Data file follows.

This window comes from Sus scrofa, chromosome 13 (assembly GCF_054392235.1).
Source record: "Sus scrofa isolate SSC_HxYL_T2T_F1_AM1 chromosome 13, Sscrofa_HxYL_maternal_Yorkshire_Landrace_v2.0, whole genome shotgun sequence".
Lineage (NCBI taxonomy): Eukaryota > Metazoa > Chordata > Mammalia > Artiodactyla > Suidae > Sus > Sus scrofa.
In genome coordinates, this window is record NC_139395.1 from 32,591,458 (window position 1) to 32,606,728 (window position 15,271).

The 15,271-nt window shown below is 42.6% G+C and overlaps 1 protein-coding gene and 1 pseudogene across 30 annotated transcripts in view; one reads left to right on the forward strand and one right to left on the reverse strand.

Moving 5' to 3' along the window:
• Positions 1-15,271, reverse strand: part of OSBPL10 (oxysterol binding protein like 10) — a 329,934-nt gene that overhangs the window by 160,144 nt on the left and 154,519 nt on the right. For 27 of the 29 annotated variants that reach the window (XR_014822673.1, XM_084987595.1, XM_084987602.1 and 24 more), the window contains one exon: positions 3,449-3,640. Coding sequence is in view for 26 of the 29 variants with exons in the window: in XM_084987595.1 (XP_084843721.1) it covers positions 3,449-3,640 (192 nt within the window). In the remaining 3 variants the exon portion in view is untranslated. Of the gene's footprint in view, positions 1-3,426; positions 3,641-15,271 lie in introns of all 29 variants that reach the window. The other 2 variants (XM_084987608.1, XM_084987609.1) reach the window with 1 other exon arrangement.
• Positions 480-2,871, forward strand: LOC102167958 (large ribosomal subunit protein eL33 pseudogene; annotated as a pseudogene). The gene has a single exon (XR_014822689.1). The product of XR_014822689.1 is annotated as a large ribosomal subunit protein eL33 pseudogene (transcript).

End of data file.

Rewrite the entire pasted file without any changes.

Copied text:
This window comes from Sus scrofa, chromosome 13 (assembly GCF_054392235.1).
Source record: "Sus scrofa isolate SSC_HxYL_T2T_F1_AM1 chromosome 13, Sscrofa_HxYL_maternal_Yorkshire_Landrace_v2.0, whole genome shotgun sequence".
Lineage (NCBI taxonomy): Eukaryota > Metazoa > Chordata > Mammalia > Artiodactyla > Suidae > Sus > Sus scrofa.
In genome coordinates, this window is record NC_139395.1 from 32,591,458 (window position 1) to 32,606,728 (window position 15,271).

The 15,271-nt window shown below is 42.6% G+C and overlaps 1 protein-coding gene and 1 pseudogene across 30 annotated transcripts in view; one reads left to right on the forward strand and one right to left on the reverse strand.

Moving 5' to 3' along the window:
• Positions 1-15,271, reverse strand: part of OSBPL10 (oxysterol binding protein like 10) — a 329,934-nt gene that overhangs the window by 160,144 nt on the left and 154,519 nt on the right. For 27 of the 29 annotated variants that reach the window (XR_014822673.1, XM_084987595.1, XM_084987602.1 and 24 more), the window contains one exon: positions 3,449-3,640. Coding sequence is in view for 26 of the 29 variants with exons in the window: in XM_084987595.1 (XP_084843721.1) it covers positions 3,449-3,640 (192 nt within the window). In the remaining 3 variants the exon portion in view is untranslated. Of the gene's footprint in view, positions 1-3,426; positions 3,641-15,271 lie in introns of all 29 variants that reach the window. The other 2 variants (XM_084987608.1, XM_084987609.1) reach the window with 1 other exon arrangement.
• Positions 480-2,871, forward strand: LOC102167958 (large ribosomal subunit protein eL33 pseudogene; annotated as a pseudogene). The gene has a single exon (XR_014822689.1). The product of XR_014822689.1 is annotated as a large ribosomal subunit protein eL33 pseudogene (transcript).